Had this movie arrived in a different timeline—one in which COVID never happened—Tenet’s many flaws would likely be more glaring. The script, for one, is a mess. Not because it’s hard to follow, or because Nolan knows what he means but fails to properly explain it to us; I don’t really mind those things, though they do start to get aggravating around the two-hour mark. The real problem with the writing is more basic: it’s awfully trite, a lot of boilerplate action-thriller dialogue that clangs leadenly against Nolan’s sleek aesthetic. The luxe cool of the movie is frequently undermined by dumb lines spoken with strained gravitas.
John David Washington is the lead, playing a character called the Protagonist, who is some sort of special ops somebody. Washington is a fine actor, open and alert and graced with a natural movie-star appeal. But like several of the suits he wears in the film, Tenet is a bad fit. He can’t quite get Nolan’s clunkers out with the cocksure suavity they require. Could anyone? I don’t know. Maybe not. But Washington’s particular energy—the warmth and un-cloying sweetness that make him so engaging in other roles—doesn’t sync with this movie.
The antagonist of the film, a Blofeld-esque Russian baddie with world-ending ambitions, is played by Kenneth Branagh, who recycles the Slavic hamminess of his Jack Ryan villain to disastrous effect. Washington simply doesn’t click with Tenet, but Branagh is downright bad in it. The dialogue he’s been given certainly don’t help, but I suspect even a more elegant script would have been chewed up by all of his mugging.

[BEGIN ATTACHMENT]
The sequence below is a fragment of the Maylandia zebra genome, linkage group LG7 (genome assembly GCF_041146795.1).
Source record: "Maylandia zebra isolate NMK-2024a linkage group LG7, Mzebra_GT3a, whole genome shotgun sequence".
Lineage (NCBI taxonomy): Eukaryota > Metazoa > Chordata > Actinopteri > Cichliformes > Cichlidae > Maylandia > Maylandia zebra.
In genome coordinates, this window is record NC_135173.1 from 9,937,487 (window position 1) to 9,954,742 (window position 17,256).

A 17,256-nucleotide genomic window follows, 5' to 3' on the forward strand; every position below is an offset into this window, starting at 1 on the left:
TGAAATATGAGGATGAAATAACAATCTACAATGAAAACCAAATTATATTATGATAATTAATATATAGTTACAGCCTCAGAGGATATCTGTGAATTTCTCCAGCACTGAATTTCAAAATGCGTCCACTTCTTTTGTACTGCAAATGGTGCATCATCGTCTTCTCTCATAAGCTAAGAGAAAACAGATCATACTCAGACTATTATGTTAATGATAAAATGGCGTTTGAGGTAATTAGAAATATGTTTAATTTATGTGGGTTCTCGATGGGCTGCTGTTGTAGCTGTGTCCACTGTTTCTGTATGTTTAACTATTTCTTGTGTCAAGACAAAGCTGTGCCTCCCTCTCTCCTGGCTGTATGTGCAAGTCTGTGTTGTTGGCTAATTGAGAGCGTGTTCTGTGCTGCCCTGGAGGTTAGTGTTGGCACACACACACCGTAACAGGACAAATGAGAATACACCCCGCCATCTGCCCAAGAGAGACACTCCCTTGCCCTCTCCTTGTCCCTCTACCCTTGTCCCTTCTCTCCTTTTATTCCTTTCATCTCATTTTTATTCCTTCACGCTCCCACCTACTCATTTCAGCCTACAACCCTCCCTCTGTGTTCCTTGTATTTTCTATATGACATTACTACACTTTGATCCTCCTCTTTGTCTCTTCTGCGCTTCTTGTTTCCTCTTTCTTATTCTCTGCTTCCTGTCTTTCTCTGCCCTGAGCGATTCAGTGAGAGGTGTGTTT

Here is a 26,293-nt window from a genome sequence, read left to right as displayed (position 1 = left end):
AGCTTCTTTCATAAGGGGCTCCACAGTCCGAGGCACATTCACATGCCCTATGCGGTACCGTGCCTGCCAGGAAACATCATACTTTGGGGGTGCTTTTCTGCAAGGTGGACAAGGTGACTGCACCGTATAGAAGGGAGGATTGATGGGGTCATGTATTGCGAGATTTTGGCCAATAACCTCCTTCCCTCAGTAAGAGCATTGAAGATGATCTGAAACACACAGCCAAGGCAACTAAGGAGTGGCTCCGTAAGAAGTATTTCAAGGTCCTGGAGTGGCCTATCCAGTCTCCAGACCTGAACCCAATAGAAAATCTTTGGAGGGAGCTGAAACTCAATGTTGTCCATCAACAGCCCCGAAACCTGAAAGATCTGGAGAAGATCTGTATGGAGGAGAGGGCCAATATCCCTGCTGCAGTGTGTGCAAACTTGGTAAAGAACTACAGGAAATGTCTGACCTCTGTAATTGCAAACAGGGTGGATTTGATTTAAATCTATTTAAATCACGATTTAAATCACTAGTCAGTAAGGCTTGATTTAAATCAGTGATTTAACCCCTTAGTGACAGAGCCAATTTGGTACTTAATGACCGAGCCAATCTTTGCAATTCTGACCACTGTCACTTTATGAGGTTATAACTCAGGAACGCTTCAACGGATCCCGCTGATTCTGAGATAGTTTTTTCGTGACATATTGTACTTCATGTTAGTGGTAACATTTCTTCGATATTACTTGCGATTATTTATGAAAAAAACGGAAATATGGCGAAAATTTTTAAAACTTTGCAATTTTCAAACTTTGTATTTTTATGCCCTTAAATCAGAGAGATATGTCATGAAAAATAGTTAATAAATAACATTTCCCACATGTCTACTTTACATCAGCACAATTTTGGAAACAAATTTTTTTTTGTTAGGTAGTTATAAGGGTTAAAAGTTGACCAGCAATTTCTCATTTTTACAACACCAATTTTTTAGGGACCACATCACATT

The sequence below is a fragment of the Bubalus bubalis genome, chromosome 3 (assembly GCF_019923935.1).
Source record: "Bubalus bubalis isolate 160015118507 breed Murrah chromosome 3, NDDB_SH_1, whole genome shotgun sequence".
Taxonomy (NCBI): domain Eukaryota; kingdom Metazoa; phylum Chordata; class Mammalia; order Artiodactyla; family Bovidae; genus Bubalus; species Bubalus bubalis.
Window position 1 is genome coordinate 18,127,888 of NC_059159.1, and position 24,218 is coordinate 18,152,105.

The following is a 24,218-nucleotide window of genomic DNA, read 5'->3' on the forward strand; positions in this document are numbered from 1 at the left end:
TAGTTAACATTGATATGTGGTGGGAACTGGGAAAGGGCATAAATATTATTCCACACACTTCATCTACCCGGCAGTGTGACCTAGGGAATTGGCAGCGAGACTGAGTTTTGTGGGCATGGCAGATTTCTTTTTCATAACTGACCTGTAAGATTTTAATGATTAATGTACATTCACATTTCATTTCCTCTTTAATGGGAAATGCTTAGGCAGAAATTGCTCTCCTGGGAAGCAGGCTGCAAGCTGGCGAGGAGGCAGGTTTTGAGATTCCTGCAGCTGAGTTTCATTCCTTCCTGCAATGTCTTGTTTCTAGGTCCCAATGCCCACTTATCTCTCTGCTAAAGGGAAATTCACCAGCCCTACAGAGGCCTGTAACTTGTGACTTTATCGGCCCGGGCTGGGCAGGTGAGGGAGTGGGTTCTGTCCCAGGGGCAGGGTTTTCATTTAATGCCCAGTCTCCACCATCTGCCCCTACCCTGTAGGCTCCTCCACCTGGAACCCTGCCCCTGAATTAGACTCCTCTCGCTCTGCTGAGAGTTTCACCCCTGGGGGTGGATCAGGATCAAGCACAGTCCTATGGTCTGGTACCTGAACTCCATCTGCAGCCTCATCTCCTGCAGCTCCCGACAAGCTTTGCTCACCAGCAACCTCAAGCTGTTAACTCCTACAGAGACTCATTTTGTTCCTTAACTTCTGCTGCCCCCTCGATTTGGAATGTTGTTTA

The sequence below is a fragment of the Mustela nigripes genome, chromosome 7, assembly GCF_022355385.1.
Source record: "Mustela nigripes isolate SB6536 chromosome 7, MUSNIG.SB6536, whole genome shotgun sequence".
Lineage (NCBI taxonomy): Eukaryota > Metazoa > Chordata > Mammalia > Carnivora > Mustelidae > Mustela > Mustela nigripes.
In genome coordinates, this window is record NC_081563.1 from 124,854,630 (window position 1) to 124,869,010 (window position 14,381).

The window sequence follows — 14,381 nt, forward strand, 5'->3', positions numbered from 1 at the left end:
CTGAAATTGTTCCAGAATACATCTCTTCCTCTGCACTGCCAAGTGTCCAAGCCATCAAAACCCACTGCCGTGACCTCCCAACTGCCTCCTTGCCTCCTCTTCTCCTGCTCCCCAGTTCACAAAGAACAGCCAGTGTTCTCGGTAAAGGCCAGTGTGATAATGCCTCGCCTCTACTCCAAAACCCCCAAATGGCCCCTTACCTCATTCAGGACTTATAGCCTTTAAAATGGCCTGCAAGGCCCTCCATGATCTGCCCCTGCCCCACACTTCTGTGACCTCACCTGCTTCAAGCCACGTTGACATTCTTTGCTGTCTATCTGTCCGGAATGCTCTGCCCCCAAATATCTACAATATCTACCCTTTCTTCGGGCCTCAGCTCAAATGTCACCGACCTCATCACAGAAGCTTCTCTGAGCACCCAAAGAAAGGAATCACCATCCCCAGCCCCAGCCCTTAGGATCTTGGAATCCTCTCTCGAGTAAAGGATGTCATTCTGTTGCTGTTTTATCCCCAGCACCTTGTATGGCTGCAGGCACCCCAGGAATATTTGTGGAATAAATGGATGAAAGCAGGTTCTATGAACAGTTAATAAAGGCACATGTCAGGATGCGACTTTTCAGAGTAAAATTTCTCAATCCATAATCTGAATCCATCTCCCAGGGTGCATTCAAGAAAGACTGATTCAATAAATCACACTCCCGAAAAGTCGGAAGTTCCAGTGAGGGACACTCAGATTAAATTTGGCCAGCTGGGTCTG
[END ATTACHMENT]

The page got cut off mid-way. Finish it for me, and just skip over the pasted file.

Robert Pattinson glides more easily through the film, mostly because he gets to play the fun guy—the Tom Hardy in Inception to Washington’s Leonardo DiCaprio. In loose linen suits and a Nolan-ish mop of hair, Pattinson lends the film a needed air of languid nonchalance. He’s having a good time, because he’s been allowed to. Elizabeth Debicki, playing the high-class moll to Branagh’s arms dealer, mostly just re-performs her role in The Night Manager. She’s good at that part, but I wish she had something new to do.
By the end of Tenet, even Nolan’s keen facility for spectacle has begun to fail him. The final set piece is a bracing siege on some kind of military base, a cacophony of gunfire and explosions that renders the core time-travel concept of Tenet more compellingly and convincingly than it has been elsewhere in the film. But that’s not saying much. It’s still really hard to understand what the hell is going on, and all the head-scratching starts to hurt pretty quickly. Nolan’s decision to stage this already confusing melee with all of his actors in obfuscating visored helmets was, perhaps, a poor one.
Picking apart what exactly is confusing about Tenet’s plot would take me too far into spoiler territory. But in a general sense, the film’s tangle of paradoxes is dense and opaque enough to become uninviting. By the end of the film, which teases lightly at a potential franchise that I don’t think will ever happen, I didn’t want to dive further into Tenet’s logical knot—I wanted to swat it away. Maybe a second or third viewing of the film will crack it open for me. But those revisits will have to wait while our world struggles to rescue its own future.
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